Suppression

Histamine

Category: Natural chemicals

Type

Voluntary

Introduction and description

 

Histamine is a neurotransmitter that helps us fight pathogens and helps to regulate the inflammation response – part of the non specific Immune system.

The sequence of the response mechanism to pathogens and histamine is just a part of the immune response.  When a foreign pathogen enters the system, histamine is released by  ‘basophils’ and by ‘mast cells’ found in connective tissues near the site of entry.  Histamine therefore doesn’t fight the pathogens, but histamine is part of that system.   Histamine:

  • dilates post capillary venules - A venule is a small blood vessel in the microcirculation that allows deoxygenated blood to return from the capillary beds to the veins.  So here the objective is to open up the main channels by which the defences can reach the site of attack
  • activates the endothelium - The endothelium is the thin layer of cells that lines the interior surface of blood vessels, forming an interface between circulating blood and the rest of the vessel wall. Endothelial cells line the entire circulatory system, from the heart to the smallest capillary. These cells reduce turbulence of the flow of blood, allowing the fluid to be pumped farther.  Again, the aim is to allow the blood to be pumped to the site more easily speeding the rate at which protective defences can reach the site of attack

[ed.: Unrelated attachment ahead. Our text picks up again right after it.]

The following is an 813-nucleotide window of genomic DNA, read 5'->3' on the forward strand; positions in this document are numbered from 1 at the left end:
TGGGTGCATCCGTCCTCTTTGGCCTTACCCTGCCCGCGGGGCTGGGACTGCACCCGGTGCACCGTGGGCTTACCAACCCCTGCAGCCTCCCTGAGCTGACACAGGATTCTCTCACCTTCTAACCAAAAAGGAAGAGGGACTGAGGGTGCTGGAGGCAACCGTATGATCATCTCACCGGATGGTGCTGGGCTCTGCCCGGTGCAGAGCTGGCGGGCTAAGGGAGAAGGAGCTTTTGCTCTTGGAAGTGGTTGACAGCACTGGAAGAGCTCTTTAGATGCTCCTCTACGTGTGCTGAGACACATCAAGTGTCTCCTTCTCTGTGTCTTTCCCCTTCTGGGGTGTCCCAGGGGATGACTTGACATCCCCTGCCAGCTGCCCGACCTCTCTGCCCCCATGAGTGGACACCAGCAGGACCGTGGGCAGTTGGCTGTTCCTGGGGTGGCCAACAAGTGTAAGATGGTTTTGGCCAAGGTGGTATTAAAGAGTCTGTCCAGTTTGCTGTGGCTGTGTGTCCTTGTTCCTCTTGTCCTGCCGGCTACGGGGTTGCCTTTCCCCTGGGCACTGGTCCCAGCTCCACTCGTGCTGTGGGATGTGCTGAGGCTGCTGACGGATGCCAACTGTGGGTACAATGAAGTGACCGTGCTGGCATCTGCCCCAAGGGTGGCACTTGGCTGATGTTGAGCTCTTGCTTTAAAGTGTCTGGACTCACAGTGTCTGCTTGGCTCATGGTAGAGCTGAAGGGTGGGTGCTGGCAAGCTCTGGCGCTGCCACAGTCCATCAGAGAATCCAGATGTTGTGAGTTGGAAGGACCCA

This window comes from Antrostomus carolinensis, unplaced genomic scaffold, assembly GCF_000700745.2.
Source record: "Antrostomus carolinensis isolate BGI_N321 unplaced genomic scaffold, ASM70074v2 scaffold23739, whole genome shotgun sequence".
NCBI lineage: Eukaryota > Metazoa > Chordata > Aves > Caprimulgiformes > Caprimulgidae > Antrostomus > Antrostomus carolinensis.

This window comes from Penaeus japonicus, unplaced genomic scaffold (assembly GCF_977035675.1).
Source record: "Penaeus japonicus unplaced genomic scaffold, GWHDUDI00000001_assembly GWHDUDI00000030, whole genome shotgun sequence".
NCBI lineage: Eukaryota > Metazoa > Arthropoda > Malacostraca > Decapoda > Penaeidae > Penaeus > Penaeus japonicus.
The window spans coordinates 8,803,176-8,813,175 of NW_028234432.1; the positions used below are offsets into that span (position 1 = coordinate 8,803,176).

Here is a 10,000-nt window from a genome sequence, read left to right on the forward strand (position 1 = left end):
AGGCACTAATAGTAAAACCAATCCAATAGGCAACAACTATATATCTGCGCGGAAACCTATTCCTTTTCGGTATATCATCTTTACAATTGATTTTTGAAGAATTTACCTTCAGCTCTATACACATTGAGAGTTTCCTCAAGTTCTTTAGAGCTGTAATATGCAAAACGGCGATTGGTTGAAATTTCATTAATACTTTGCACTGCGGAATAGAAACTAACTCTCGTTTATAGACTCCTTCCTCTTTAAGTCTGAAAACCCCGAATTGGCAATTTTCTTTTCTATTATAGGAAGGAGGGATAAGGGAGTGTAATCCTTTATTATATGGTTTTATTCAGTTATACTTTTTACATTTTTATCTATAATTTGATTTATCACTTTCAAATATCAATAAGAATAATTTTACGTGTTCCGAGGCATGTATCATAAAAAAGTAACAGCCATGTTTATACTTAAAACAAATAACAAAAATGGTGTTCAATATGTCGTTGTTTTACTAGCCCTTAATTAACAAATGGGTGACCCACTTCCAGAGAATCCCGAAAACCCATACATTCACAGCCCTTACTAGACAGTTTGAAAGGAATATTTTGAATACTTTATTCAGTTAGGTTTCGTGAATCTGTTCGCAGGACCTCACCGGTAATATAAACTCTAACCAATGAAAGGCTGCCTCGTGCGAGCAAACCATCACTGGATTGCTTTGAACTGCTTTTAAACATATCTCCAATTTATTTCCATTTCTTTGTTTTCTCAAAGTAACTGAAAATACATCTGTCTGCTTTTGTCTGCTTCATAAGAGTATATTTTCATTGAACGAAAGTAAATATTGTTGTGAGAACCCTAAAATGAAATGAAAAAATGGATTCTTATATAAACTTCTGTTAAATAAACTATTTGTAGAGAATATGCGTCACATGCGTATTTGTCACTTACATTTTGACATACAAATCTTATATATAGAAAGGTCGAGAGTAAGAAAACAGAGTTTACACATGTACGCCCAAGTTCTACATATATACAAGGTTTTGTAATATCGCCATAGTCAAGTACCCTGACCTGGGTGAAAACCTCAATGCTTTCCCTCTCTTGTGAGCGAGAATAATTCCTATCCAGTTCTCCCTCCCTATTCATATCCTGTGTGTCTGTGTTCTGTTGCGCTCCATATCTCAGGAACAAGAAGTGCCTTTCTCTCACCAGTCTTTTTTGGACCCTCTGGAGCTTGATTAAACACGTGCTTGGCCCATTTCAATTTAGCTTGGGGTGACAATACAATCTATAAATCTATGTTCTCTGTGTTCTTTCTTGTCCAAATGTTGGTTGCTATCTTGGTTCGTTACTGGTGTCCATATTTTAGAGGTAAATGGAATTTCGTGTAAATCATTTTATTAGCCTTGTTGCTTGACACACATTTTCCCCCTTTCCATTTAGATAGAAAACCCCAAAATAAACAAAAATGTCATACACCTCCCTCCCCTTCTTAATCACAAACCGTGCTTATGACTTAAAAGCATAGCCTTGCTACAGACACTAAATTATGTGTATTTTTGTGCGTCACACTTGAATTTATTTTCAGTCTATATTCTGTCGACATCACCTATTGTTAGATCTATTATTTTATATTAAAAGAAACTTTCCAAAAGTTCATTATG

• and increases blood vessel permeability - Increased vascular permeability causes fluid to escape from capillaries into the tissues, it is what produces the swelling and the classic symptoms of an allergic reaction: a runny nose and watery eyes, although both are protective measures intended to wash away the pathogen.
 

Essentially, therefore, histamine may produce some unpleasant symptoms, but they are effects that are actually in our best interest.  We may experience  local oedema (swelling), warmth, and redness, but what we are also getting is the attraction of anti-inflammatory cells to the site of release.

Histamine also irritates nerve endings leading to itching or pain. This may seem barmy because why should we have to experience pain?  But of course we need to know that a particular pathogen is harmful so that we both stop what we are doing and give the body a chance to heal itself, whilst avoiding whatever it is that is attacking us.  It is a signal to the brain to warn us of the danger.  ‘Slow down’ it says, ‘take a break’ or ‘keep away’.

So histamines are essential for our well being.

see Antihistamines

References and further reading

Photos by Jenny Soppet Smith

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